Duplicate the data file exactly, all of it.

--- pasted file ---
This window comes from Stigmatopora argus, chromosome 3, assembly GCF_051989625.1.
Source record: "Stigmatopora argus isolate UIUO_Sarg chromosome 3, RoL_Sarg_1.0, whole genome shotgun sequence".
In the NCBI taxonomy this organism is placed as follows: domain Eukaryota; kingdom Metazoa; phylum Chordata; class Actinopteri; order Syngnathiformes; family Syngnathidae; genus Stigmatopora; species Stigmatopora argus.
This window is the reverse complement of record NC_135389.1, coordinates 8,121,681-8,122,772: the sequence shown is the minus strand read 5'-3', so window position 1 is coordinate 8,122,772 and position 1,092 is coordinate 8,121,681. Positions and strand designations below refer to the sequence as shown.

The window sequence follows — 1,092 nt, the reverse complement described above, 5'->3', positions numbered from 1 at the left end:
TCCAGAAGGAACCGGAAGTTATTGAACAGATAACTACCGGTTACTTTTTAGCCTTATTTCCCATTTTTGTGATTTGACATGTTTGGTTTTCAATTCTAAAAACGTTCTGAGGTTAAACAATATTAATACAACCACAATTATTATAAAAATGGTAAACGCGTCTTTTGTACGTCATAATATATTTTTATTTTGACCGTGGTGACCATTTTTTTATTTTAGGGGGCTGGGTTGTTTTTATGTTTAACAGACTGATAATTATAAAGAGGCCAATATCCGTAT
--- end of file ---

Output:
This window comes from Stigmatopora argus, chromosome 3, assembly GCF_051989625.1.
Source record: "Stigmatopora argus isolate UIUO_Sarg chromosome 3, RoL_Sarg_1.0, whole genome shotgun sequence".
In the NCBI taxonomy this organism is placed as follows: domain Eukaryota; kingdom Metazoa; phylum Chordata; class Actinopteri; order Syngnathiformes; family Syngnathidae; genus Stigmatopora; species Stigmatopora argus.
This window is the reverse complement of record NC_135389.1, coordinates 8,121,681-8,122,772: the sequence shown is the minus strand read 5'-3', so window position 1 is coordinate 8,122,772 and position 1,092 is coordinate 8,121,681. Positions and strand designations below refer to the sequence as shown.

The window sequence follows — 1,092 nt, the reverse complement described above, 5'->3', positions numbered from 1 at the left end:
TCCAGAAGGAACCGGAAGTTATTGAACAGATAACTACCGGTTACTTTTTAGCCTTATTTCCCATTTTTGTGATTTGACATGTTTGGTTTTCAATTCTAAAAACGTTCTGAGGTTAAACAATATTAATACAACCACAATTATTATAAAAATGGTAAACGCGTCTTTTGTACGTCATAATATATTTTTATTTTGACCGTGGTGACCATTTTTTTATTTTAGGGGGCTGGGTTGTTTTTATGTTTAACAGACTGATAATTATAAAGAGGCCAATATCCGTAT